Wednesday, December 31, 2008

The Elephant Sanctuary

In the midst of the credit crisis charities will need our help even more. I support a few, one of which is the Elephant Sanctuary in Tennessee.

Here's an example of what they do. Ned was confiscated by the USDA from a circus trainer who put him into this emaciated condition. The sanctuary is gradually restoring Ned to health.


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Saturday, December 27, 2008

From John Flood to Post-Flood...

With the sales here in London crowding the streets, it's appropriate...




Again, thanks to the New Yorker
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Wednesday, December 24, 2008

Merry Christmas...Everyone!


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Tuesday, December 16, 2008

And When You've Finally Written It This Is Your Fate...



Academics work so hard to produce their knowledge and then this is the result.
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Monday, December 15, 2008

Graduate Junction

Here's a new source for graduate students, www.graduatejunction.com, which is worth supporting. All graduate students should be urged to join.

Graduate Junction is the first website to bring together Masters, PhD and Postdoctoral researchers and scholars from any discipline across the globe. Graduate Junction provides an easy way of making contact and communicating with others who share common research interests. Graduate Junction also aims to provide comprehensive searchable listings of information relevant to the graduate research community.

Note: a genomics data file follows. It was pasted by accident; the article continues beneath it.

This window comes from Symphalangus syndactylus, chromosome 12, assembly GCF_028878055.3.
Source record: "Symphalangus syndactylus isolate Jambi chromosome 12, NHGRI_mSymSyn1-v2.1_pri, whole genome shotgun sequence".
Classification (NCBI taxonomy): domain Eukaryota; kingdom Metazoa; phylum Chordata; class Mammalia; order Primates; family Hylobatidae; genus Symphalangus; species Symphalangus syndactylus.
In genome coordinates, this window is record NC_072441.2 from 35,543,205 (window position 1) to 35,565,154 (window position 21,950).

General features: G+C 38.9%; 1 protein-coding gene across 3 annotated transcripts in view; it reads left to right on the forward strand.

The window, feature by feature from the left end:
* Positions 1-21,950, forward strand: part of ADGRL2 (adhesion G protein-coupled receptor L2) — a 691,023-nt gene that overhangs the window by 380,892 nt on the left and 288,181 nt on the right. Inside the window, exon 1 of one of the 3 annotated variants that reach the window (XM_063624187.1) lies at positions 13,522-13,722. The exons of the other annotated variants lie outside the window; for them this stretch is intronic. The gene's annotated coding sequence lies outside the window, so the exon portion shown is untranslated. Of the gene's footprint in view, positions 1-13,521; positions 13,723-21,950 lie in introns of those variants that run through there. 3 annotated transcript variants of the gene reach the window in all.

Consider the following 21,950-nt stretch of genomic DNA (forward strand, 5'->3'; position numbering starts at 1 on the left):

• Create a personal research profile page
  • Establish a network of researchers who share your research interests
  • Join or create online research groups
  • Initiate discussions and exchange useful tips
  • Search up to date conference and career information relevant to you
  • Share general research advice in our advice forum and much more

Graduate Junction has been designed by other graduate researchers to be simple and to provide only information and functionality that is relevant. Click here to find out more about the Graduate Junction Team and our vision.

Graduate Junction is very new so we need your help to build a global graduate research community. Even if you can’t find others who share your research interests yet, fill in some basic details on your profile so that as the news spreads others will be able to find you. Help us build the global research community by inviting other researchers and spreading the news at your university.



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Thursday, December 11, 2008

Socio-Legal Studies Association Conference 2009

The 2009 SLSA Conference is taking place at De Montfort University on April 7 to 9. All details of the conference can be found on its website.